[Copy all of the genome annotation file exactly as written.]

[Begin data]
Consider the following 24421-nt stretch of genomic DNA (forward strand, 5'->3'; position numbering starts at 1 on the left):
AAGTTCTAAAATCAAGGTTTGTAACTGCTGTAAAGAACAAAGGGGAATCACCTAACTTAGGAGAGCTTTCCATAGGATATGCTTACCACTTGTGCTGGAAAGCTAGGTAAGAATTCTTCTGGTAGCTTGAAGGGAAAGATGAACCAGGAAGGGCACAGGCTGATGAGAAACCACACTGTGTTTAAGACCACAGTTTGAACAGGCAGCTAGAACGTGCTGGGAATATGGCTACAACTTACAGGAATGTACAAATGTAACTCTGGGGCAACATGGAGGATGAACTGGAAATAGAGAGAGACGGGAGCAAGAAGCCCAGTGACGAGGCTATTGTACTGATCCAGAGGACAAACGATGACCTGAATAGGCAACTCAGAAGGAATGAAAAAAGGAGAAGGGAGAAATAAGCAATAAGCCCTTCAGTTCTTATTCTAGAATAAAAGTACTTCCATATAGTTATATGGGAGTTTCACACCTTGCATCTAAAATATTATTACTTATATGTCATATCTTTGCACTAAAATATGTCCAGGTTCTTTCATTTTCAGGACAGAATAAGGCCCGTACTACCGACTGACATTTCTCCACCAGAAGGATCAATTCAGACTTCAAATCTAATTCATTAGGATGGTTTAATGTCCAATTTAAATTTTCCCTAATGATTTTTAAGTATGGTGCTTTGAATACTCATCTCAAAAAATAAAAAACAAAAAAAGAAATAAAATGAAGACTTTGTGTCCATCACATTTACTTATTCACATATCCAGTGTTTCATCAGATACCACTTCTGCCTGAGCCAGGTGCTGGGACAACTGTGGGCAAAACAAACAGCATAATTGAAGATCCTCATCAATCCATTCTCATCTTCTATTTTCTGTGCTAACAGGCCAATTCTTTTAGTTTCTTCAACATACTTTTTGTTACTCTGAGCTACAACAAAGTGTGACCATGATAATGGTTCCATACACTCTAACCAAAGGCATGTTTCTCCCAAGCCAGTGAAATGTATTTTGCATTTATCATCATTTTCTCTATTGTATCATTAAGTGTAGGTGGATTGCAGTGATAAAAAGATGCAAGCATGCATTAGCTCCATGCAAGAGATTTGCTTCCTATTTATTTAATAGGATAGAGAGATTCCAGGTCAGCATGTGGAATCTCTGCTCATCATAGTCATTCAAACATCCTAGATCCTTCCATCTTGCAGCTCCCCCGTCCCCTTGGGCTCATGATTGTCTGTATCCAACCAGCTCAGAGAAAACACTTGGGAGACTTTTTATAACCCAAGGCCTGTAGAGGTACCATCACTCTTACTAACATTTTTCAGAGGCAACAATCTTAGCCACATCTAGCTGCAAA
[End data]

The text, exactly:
Consider the following 24421-nt stretch of genomic DNA (forward strand, 5'->3'; position numbering starts at 1 on the left):
AAGTTCTAAAATCAAGGTTTGTAACTGCTGTAAAGAACAAAGGGGAATCACCTAACTTAGGAGAGCTTTCCATAGGATATGCTTACCACTTGTGCTGGAAAGCTAGGTAAGAATTCTTCTGGTAGCTTGAAGGGAAAGATGAACCAGGAAGGGCACAGGCTGATGAGAAACCACACTGTGTTTAAGACCACAGTTTGAACAGGCAGCTAGAACGTGCTGGGAATATGGCTACAACTTACAGGAATGTACAAATGTAACTCTGGGGCAACATGGAGGATGAACTGGAAATAGAGAGAGACGGGAGCAAGAAGCCCAGTGACGAGGCTATTGTACTGATCCAGAGGACAAACGATGACCTGAATAGGCAACTCAGAAGGAATGAAAAAAGGAGAAGGGAGAAATAAGCAATAAGCCCTTCAGTTCTTATTCTAGAATAAAAGTACTTCCATATAGTTATATGGGAGTTTCACACCTTGCATCTAAAATATTATTACTTATATGTCATATCTTTGCACTAAAATATGTCCAGGTTCTTTCATTTTCAGGACAGAATAAGGCCCGTACTACCGACTGACATTTCTCCACCAGAAGGATCAATTCAGACTTCAAATCTAATTCATTAGGATGGTTTAATGTCCAATTTAAATTTTCCCTAATGATTTTTAAGTATGGTGCTTTGAATACTCATCTCAAAAAATAAAAAACAAAAAAAGAAATAAAATGAAGACTTTGTGTCCATCACATTTACTTATTCACATATCCAGTGTTTCATCAGATACCACTTCTGCCTGAGCCAGGTGCTGGGACAACTGTGGGCAAAACAAACAGCATAATTGAAGATCCTCATCAATCCATTCTCATCTTCTATTTTCTGTGCTAACAGGCCAATTCTTTTAGTTTCTTCAACATACTTTTTGTTACTCTGAGCTACAACAAAGTGTGACCATGATAATGGTTCCATACACTCTAACCAAAGGCATGTTTCTCCCAAGCCAGTGAAATGTATTTTGCATTTATCATCATTTTCTCTATTGTATCATTAAGTGTAGGTGGATTGCAGTGATAAAAAGATGCAAGCATGCATTAGCTCCATGCAAGAGATTTGCTTCCTATTTATTTAATAGGATAGAGAGATTCCAGGTCAGCATGTGGAATCTCTGCTCATCATAGTCATTCAAACATCCTAGATCCTTCCATCTTGCAGCTCCCCCGTCCCCTTGGGCTCATGATTGTCTGTATCCAACCAGCTCAGAGAAAACACTTGGGAGACTTTTTATAACCCAAGGCCTGTAGAGGTACCATCACTCTTACTAACATTTTTCAGAGGCAACAATCTTAGCCACATCTAGCTGCAAA